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Re: There are three boxes labelled A, B and C having a total weight of 150 [#permalink]
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aa008 wrote:
There are three boxes labelled A, B and C having a total weight of 150 kg. Find the weight of the heaviest box?

1) The sum of the weight of boxes A and B equals twice the weight of box C.
2) The weight of box A equals the sum of the weight of the boxes B and C.


Question: write down A + B + C = 150, heaviest = ?

Statement 1: This is 'GMAT code'. If the sum of A and B equals twice C, then C's weight is the average of A and B. Since there are only three boxes, that means C is 'right in the middle'. The problem is, we don't know whether A is the heavier box, or whether B is the heavier box. We also don't know whether the weights are (for instance) 1, 50, and 99, or 50, 50, and 50. (Interestingly, if they asked us for the weight of the middle box, this would be sufficient!)

Statement 2: Now we know that A is the heaviest, since it definitely has to be heavier than the other two. Also, since A weighs as much as the other two boxes put together, it must account for half of the total weight. A weighs 75 kg - the statement is sufficient.
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There are three boxes labelled A, B and C having a total weight of 150 [#permalink]
GMATPrepNow and ccooley

I am confused...

For S(2) what I also got \(A=B+C\) and \(A=75\) and \(B+C=75\), BUT nowhere is it mentioned that each box contains any weight...
Therfore it could also be that \(B=0\), in that case \(A\) and \(C\) would booth equal 75kg, therefore statement 2 is INSUFFICIENT.

Shouldn't the OA be C?

Only with both statements we know that \(A\) is not equal to \(C\)...

Can you help me out???
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Re: There are three boxes labelled A, B and C having a total weight of 150 [#permalink]
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T1101 wrote:
GMATPrepNow and ccooley

I am confused...

For S(2) what I also got \(A=B+C\) and \(A=75\) and \(B+C=75\), BUT nowhere is it mentioned that each box contains any weight...
Therfore it could also be that \(B=0\), in that case \(A\) and \(C\) would booth equal 75kg, therefore statement 2 is INSUFFICIENT.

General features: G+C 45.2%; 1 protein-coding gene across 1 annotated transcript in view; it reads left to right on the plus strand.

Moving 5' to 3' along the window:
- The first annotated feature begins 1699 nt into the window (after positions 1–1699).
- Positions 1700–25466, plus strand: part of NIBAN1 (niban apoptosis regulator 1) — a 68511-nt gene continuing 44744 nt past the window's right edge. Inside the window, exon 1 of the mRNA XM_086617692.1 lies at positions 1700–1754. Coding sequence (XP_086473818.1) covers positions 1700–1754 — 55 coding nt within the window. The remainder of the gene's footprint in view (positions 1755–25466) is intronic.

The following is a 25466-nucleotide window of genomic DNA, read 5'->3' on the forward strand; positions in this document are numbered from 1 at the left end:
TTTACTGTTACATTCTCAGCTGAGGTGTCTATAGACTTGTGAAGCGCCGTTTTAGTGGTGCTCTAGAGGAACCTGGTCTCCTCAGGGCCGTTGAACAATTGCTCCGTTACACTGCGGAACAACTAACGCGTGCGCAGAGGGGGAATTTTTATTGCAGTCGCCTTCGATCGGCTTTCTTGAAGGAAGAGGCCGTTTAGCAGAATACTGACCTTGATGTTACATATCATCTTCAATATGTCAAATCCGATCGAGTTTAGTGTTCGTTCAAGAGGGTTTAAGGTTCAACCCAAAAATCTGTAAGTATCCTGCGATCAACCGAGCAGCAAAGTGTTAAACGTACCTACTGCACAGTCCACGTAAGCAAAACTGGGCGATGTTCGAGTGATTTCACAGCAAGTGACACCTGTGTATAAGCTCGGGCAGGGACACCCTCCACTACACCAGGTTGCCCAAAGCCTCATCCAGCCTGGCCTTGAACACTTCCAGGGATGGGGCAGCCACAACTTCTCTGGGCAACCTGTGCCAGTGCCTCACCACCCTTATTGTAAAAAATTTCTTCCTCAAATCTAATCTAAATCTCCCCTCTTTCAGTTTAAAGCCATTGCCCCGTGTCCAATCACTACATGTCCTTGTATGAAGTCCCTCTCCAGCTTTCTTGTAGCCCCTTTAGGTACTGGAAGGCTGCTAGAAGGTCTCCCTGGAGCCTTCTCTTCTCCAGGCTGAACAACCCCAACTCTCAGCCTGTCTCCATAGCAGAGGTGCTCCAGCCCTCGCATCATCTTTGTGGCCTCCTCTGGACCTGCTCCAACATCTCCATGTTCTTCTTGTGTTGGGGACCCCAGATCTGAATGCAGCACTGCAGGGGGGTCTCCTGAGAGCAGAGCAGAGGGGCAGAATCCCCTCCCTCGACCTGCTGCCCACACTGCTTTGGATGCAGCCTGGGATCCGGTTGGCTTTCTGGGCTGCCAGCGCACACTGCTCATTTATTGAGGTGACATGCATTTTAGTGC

Shouldn't the OA be C?

Only with both statements we know that \(A\) is not equal to \(C\)...

Can you help me out???


I guess to 100% ambiguity, the question COULD mention something about how the boxes weigh more than zero points.
That said, one might also argue that it's impossible for a box to have zero weight.
Then again, if the box contained balloons filled with helium, the box would have zero weight.

This isn't an official GMAT question, but my guess is that the official test-makers would be certain to remove any possible ambiguity.

Cheers,
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Re: There are three boxes labelled A, B and C having a total weight of 150 [#permalink]
aa008 wrote:
There are three boxes labelled A, B and C having a total weight of 150 kg. Find the weight of the heaviest box?

1) The sum of the weight of boxes A and B equals twice the weight of box C.
2) The weight of box A equals the sum of the weight of the boxes B and C.

Given: a+b+c=150 -----(i)

(1) a+b = 2c
therefore, c = 50 and a+b=100
case1: a = 50, b=50
case 2: a=70, b = 30
Not Sufficient

(2) a = b+c
Therefore, a = 75 and b+c = 75
Hence, a must be heaviest among the three. Sufficient

B is correct
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Re: There are three boxes labelled A, B and C having a total weight of 150 [#permalink]
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Re: There are three boxes labelled A, B and C having a total weight of 150 [#permalink]
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